Points of Interest
1. Koninklijk Paleis Amsterdam
Situated on the western side of the center of the city, this is one among the three royal palaces in the Netherlands. Originally built as a town hall of the city, it was converted into a palace for Louis, Napoleon’s brother when he was crowned king of Holland. The exterior of the palace is built of sandstone, just like the public buildings of Rome. The interior though sports the Empire style of 1800. Open to the public, the palace is also used for royal events by the Dutch Royal House.
Also known as National Maritime Museum, Scheepvaartmuseum was formerly used as a naval storehouse. The rich sea trade of Amsterdam in the 1600s is depicted by the many exhibits of maps and weapons in this multi-story museum. Outside the museum is anchored a replica of an 18th-century ship which set sail between the East Indies and the Netherlands.
On the south bank of the Singel canal, between Koningsplein and Muntplein, is the world’s single floating flower market, Bloemenmarkt. The famous blooms of the Netherlands like tulips, narcissus, daffodil and many others, light up the floating barges and stands with a riot of colors. Visitors carry back home the memory of this visual and fragrant treat.
Located in the Old South district of Amsterdam is the Vondelpark. It is named Joost van den Vondel, the famous Dutch playwright, and poet, whose statue is erected in the park. The park is a lovely place to relax on its lawn of green grass or bike along the pathways amidst the shady green trees.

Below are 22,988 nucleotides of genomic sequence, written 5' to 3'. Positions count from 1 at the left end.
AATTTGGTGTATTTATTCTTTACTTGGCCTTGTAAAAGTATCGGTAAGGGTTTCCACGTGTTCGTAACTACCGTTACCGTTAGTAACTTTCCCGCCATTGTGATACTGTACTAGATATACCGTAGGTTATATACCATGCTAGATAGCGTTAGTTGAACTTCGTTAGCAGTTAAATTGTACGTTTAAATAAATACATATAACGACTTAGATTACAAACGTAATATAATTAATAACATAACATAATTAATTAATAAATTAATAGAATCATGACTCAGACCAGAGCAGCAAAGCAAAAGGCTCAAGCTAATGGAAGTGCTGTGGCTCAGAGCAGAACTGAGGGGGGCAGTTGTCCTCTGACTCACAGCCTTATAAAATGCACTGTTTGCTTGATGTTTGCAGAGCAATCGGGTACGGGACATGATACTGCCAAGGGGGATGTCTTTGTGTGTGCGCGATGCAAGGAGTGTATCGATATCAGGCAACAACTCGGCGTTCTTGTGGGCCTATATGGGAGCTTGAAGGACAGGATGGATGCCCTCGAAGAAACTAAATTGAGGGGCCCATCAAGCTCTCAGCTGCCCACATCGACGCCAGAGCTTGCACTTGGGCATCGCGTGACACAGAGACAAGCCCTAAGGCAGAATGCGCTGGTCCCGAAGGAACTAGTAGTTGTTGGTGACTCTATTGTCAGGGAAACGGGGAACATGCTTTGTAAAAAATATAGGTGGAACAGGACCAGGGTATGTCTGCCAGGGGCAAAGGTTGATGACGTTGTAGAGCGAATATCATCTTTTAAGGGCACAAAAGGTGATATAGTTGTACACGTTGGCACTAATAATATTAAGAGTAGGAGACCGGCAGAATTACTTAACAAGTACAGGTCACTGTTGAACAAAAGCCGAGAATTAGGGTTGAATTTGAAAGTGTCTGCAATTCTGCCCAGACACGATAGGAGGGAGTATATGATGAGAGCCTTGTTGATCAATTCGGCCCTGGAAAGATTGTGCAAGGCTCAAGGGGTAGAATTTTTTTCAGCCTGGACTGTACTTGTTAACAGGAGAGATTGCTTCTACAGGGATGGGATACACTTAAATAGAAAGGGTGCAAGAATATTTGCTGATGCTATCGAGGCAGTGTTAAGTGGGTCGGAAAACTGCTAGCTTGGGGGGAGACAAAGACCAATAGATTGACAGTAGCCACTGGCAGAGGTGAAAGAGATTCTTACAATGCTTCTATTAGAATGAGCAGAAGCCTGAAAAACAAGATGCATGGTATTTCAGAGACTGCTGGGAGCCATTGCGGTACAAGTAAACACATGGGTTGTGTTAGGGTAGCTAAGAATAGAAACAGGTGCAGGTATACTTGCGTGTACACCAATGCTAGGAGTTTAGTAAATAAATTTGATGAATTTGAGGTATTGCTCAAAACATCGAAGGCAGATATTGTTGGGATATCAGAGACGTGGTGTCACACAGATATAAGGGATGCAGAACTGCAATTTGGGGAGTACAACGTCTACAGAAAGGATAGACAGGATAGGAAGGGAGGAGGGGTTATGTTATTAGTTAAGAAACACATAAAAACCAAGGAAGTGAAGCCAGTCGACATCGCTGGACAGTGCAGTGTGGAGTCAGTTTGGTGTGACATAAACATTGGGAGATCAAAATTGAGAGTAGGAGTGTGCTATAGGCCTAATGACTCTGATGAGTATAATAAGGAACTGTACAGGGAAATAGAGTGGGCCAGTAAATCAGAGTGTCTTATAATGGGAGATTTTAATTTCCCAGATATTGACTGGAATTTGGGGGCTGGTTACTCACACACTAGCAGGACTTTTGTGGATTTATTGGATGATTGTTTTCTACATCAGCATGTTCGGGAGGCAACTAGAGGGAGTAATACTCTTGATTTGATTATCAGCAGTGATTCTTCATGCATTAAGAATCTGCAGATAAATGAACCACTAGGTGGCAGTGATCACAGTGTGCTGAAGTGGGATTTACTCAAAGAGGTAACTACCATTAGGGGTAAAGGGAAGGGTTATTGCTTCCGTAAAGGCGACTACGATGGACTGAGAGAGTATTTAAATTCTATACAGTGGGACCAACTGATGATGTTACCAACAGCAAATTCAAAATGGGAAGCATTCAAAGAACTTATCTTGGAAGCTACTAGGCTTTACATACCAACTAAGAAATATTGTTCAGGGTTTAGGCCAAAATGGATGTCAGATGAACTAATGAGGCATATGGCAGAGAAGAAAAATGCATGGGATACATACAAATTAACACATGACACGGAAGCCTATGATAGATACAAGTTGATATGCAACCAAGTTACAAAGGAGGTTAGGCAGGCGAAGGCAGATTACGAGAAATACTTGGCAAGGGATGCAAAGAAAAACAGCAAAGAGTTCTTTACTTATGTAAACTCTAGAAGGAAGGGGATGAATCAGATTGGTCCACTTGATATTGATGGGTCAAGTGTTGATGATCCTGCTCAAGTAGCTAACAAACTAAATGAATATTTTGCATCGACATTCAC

5. Anne Frank House
Set along the Prinsengratch canal is the famous Anne Frank Huis. It is a popular tourist spot attracting many visitors. It is the very place where Anne Frank wrote her diary during World War II when she along with her family and four Jews hid. It was renovated in 1955 and opened as a museum in 1960. The room where Anne lived and the exhibits here seem to tell the story of their horrifying experience.
6. Van Gogh Museum
Located in Museum Square in the north-west side, the Van Gogh Museum is an art patron’s delight. The four-story building designed by Gerrit Rietvald has the world’s largest collection of this great artist’s paintings and letters. The artwork is arranged chronologically in the first three floors, which enable visitors to understand the artist’s evolving style. The top floor has exhibits by Van Gogh’s contemporaries like Gaugin, Millet, and Daubigny.